By NEMS Daily Journal
Mississippi’s annual pre-fall semester tax holiday encouraging local back-to-school shopping began today at 12:01 a.m. and ends at midnight Saturday. All but a few municipalities are participating.
Some businesses voluntarily offered the equivalent of tax discounts to customers earlier this week, but those taxes must be paid to the state by the retailers.
The state’s list of qualified items is not inclusive. Some things are excluded, and all items $100 and more are ineligible.
Clothing and footwear items, meant to be worn next to the body and costing less than $100, are exempt from sales tax during the holiday. Accessories, including jewelry, handbags, wallets, backpacks and similar items are not covered nor are items used in athletics.
School supplies and computers are not included, an exclusion that is strange, considering that the exemption is billed as a back-to-school tax holiday.
Despite exclusions, shoppers can find at least 7 percent savings on some items because of the sales tax exemption.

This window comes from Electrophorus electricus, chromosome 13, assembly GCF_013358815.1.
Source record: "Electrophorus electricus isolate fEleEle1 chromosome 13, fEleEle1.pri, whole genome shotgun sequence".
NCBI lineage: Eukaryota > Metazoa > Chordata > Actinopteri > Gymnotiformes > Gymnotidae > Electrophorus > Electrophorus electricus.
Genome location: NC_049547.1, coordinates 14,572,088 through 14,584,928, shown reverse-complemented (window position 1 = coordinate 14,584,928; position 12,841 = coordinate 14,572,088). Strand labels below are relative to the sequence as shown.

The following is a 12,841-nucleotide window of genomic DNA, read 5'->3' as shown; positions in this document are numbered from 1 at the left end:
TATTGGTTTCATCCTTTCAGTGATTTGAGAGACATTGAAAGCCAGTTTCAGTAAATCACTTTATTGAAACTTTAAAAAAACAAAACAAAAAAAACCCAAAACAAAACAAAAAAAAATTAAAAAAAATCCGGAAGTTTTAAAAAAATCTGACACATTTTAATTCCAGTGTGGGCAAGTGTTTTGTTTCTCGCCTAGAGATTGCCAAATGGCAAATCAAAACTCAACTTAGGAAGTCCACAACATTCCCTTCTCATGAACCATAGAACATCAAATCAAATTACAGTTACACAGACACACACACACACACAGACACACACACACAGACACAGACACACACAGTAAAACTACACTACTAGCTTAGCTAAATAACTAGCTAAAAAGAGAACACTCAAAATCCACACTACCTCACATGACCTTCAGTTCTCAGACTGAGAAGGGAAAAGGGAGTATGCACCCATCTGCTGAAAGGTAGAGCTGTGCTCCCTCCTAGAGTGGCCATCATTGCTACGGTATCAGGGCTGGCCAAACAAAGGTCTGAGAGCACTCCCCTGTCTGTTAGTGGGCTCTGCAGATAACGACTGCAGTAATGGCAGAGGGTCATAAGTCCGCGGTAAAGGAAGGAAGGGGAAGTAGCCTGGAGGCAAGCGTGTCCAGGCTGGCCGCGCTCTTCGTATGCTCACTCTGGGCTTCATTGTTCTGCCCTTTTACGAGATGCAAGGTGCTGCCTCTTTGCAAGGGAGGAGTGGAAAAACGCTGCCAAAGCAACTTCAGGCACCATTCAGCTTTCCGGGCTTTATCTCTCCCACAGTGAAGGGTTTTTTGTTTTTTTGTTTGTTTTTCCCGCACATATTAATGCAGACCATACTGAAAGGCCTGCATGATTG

Local retailers, whose employees live in the region, where wages and profits have a direct impact, are mainstays of the in-state economy. Mississippi’s revenue stream is heavily dependent on sales tax, which is a regressive levy, hitting every person and having greater adverse impact on lower-income individuals and households.
The statewide sales tax rate, 7 percent, is among the nation’s highest.
The website Smart Money reported Thursday that Mississippi’s tax-exempt weekend is the first of many nationwide, most coming in the next two weeks.
“The best prices are going to be in the next two weeks,” said Jeff Green, an independent retail analyst. By stacking the tax savings with the school sales, consumers can shave up to $48 off the average spending of $689 on kids in grade school; and up to $63 on college-bound teens’ average $907 tab, he noted.
State participation in the tax holidays continues to grow. They’ve “been tremendously successful at drawing consumers into stores,” said J. Craig Shearman, a spokesman for the National Retail Federation. The business boost and consumer goodwill can be more valuable than tax revenue, he says. So far, 17 states have enacted summer promotions. Georgia brought back its August tax holiday this year after a hiatus from 2010-2011 the state attributed to budgetary concerns, and Alabama, which first offered a holiday in 2011, renewed it for this year.
Careful planning, most spending experts suggest, is the way to make the most of the rare but popular state decision to tax less.